November 15th: Hilda of Whitby, Transferred

Sam Magill is a member of the choir, the Bishop’s Committee, and chairs the Stewardship Committee. Sam is also a leadership coach. The sermon for St. Hilda’s Day, transferred, was based on the below manuscript. The gospel text for the day was Matthew 19.27-29.

The significance of stewardship

Following Jesus is fundamentally challenging. It is contrary to the world we live in. 

Bishop Greg Rickel – in his recent sermon on stewardship said that we live in an ownership culture. 

No greater contrast exists between our culture and that of Hilda of Whitby, in whose community everything belonged to the community as a whole AND people, to quote the Gospel, left their own houses, brothers, sisters or father or mother or children or fields – in order to devote their lives to work and worship in common. 

The story of Hilda provides stark contrast to how we do things today. 

She was born in 614 a princess in NorthUmberland and grew up after her father  was poisoned in a political rivalry, in Kind Edwin’s court. Now every hill and valley of those days seemed to have a king and eventually Edwin was killed by a neighboring king.  Regardless of the size of the king’s territory, to live at court was very different from living outside. Clearly, a relative life of privilege. Various events occurred and Hilda was about to join her sister at an abbey in Gaul / France. But at age 33 she decided to answer a call from Bishop Aiden of Lindisfarne. Lindisfarne is located just a ways south of Edinburg. Aiden, you may remember, was an Irish monk who came from Iona.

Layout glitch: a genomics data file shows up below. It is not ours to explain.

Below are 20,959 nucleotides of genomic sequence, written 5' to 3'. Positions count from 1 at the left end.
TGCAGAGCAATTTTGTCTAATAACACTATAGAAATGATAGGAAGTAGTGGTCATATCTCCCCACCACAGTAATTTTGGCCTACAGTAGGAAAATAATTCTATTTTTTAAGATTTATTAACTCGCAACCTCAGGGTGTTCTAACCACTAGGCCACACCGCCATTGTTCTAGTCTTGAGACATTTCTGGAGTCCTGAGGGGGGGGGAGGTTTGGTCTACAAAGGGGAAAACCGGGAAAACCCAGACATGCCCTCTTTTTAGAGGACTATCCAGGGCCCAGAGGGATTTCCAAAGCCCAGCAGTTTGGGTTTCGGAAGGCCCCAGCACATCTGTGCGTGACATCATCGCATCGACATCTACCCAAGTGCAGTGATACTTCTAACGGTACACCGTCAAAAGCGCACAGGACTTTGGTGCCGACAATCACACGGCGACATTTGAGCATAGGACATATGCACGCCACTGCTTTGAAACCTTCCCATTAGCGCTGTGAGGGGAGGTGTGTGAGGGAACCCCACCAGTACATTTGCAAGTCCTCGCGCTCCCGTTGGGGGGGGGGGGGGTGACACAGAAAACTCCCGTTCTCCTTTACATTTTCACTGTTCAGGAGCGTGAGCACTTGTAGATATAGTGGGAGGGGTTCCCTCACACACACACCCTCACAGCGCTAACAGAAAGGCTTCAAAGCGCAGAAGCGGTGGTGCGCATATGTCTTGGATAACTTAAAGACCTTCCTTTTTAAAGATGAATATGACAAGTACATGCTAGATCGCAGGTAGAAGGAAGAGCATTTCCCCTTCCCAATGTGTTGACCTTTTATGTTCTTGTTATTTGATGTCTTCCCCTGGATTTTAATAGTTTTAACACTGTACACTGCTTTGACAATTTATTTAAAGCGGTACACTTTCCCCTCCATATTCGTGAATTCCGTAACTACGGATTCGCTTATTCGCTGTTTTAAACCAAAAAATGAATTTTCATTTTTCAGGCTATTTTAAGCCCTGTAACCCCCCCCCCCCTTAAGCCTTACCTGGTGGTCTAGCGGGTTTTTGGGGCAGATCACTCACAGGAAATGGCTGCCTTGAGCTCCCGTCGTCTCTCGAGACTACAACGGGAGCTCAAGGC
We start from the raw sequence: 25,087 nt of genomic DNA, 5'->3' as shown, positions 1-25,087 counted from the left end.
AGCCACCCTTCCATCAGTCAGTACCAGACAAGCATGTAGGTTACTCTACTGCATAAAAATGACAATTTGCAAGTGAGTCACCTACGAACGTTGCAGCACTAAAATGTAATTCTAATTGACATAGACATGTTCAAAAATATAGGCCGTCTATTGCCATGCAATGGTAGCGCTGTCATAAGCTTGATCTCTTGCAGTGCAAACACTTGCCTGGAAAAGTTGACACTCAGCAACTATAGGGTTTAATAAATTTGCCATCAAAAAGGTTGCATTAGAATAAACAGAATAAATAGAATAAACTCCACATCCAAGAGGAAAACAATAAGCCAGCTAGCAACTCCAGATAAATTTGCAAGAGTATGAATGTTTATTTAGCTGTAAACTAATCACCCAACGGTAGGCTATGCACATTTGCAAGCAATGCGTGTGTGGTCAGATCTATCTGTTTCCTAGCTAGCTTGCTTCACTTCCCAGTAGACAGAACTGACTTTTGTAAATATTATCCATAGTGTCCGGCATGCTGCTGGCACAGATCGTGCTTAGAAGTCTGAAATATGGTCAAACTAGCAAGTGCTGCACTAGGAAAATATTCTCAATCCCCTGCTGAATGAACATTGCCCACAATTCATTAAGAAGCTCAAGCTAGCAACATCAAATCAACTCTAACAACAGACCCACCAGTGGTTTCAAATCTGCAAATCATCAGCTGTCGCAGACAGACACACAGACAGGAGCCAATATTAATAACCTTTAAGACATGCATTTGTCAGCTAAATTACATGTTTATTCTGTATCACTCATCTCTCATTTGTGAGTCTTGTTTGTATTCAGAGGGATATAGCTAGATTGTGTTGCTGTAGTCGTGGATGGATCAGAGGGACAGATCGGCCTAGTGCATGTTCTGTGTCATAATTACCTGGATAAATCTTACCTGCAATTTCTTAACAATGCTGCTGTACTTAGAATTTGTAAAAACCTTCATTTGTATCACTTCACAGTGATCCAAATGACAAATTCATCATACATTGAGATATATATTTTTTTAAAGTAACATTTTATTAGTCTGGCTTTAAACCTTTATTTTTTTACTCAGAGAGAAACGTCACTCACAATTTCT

So, it is no accident that we are using the Scottish – Celtic prayers today. 

In 657 Hilda became founding abbess of Whitby Abbey – located on the English east coast south of Lindisfarne. 

Drawing from Wikipedia (apologies for only one source, but the passage has tons for footnotes and references, I want to read directly from the text:

Archaeological evidence shows that her monastery was in the Celtic style, with its members living in small houses, each for two or three people. (Sounds like tiny houses) The tradition in double monasteries, such as Whitby, was that men and women lived separately but worshipped together in church.

Bede (key historian of Hilda’s life) states that the original ideals of monasticism were maintained strictly in Hilda’s abbey. All property and goods were held in common; Christian virtues were exercised, especially peace and charity. Everyone had to study the Bible and do good works.

How’s that sitting with you? We think wearing a mask outside our home is restrictive! But I suspect no one ordered people to live at the abbey – Hilda and, I presume her followers, were answering a call to Christ. 

Bede describes Hilda as a woman of great energy, who was a skilled administrator and teacher. As a landowner she had many in her employ to care for sheep and cattle, farming, and woodcutting. She gained such a reputation for wisdom that kings and princes sought her advice.